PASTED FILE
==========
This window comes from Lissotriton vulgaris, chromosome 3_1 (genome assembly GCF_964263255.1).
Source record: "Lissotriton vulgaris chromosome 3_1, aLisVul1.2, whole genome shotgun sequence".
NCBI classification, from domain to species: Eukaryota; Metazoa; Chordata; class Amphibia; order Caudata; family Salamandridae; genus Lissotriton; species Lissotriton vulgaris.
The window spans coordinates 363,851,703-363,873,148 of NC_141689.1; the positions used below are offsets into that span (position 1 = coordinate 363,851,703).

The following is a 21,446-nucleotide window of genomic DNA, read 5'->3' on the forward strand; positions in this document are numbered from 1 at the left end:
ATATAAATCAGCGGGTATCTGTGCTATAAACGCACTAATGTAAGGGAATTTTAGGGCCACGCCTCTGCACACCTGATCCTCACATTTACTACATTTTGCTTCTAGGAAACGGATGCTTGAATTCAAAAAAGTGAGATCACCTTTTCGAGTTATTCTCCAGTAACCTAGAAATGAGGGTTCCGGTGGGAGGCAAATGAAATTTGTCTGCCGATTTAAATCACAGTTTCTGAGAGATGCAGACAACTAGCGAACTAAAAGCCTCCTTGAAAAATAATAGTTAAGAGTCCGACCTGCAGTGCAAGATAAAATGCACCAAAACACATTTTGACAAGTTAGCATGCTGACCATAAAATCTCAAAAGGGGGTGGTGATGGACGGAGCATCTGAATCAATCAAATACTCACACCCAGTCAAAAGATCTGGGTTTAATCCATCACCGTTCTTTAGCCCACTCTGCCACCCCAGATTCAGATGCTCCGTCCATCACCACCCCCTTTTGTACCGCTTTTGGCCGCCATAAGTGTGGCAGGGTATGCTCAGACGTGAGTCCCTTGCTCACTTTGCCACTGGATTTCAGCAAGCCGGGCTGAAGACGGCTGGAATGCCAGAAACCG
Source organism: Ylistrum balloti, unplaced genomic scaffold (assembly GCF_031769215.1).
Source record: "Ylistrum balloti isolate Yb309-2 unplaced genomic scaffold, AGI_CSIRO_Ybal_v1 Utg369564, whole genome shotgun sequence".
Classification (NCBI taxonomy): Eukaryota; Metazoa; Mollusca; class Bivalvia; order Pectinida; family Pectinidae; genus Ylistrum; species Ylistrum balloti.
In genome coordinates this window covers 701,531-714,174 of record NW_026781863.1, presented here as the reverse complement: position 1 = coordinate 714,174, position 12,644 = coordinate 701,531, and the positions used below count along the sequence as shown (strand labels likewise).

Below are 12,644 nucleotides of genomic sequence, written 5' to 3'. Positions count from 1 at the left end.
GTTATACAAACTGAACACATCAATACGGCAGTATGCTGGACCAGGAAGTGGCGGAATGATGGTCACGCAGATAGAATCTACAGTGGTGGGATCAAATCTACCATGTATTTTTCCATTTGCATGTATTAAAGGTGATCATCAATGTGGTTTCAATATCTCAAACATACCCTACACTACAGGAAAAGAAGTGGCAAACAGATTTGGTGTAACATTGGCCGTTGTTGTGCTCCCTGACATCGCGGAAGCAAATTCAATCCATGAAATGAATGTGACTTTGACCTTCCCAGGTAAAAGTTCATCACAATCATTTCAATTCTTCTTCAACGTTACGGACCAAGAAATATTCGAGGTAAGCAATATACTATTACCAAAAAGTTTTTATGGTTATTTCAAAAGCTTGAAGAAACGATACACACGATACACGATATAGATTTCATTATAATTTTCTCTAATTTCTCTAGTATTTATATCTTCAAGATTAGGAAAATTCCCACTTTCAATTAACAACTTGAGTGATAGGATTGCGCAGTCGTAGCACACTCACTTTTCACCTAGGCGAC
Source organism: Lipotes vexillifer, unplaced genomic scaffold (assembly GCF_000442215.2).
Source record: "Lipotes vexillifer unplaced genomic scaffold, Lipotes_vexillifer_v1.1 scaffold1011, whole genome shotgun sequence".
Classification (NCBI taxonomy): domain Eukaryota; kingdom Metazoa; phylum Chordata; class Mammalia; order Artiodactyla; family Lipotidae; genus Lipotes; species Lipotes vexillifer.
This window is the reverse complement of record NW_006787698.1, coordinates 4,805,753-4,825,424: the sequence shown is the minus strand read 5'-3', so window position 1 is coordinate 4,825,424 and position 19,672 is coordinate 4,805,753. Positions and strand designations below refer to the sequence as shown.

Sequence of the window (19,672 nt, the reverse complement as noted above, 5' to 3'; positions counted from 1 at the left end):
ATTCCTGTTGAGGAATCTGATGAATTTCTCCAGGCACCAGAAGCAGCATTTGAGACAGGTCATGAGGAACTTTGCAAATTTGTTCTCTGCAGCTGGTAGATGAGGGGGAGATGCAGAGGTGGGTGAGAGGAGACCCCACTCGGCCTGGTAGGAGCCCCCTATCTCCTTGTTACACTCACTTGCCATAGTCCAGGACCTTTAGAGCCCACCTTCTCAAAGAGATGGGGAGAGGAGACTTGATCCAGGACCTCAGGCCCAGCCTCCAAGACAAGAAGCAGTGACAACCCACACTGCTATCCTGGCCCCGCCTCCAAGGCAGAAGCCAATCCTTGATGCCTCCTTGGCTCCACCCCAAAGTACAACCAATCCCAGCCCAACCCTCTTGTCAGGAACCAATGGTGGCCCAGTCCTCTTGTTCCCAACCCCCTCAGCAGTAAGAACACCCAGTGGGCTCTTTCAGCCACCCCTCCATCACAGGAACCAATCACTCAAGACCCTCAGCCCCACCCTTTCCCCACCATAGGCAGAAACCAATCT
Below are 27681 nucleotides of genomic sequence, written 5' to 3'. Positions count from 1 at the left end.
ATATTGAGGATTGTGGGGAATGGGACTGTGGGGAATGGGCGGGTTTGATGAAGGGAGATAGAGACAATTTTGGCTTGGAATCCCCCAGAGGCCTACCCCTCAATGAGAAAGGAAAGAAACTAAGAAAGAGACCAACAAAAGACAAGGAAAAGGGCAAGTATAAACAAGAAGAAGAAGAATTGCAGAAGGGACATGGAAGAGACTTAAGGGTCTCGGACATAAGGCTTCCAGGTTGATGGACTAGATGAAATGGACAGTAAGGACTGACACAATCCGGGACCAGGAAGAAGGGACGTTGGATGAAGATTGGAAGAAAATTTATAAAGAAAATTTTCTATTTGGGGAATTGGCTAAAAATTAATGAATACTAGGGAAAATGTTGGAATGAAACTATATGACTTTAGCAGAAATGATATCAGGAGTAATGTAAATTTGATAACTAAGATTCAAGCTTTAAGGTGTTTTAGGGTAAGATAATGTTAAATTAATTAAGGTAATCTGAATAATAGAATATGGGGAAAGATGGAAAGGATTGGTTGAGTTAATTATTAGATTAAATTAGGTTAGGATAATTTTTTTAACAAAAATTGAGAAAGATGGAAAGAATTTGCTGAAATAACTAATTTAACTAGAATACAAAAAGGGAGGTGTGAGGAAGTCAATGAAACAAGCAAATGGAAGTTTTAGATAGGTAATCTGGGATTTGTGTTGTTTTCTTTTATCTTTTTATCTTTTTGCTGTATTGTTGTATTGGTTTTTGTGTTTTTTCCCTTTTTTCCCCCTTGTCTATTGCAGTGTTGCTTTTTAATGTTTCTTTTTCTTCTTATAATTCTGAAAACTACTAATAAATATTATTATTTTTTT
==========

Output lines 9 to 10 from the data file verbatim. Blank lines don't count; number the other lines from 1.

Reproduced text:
Classification (NCBI taxonomy): Eukaryota; Metazoa; Mollusca; class Bivalvia; order Pectinida; family Pectinidae; genus Ylistrum; species Ylistrum balloti.
In genome coordinates this window covers 701,531-714,174 of record NW_026781863.1, presented here as the reverse complement: position 1 = coordinate 714,174, position 12,644 = coordinate 701,531, and the positions used below count along the sequence as shown (strand labels likewise).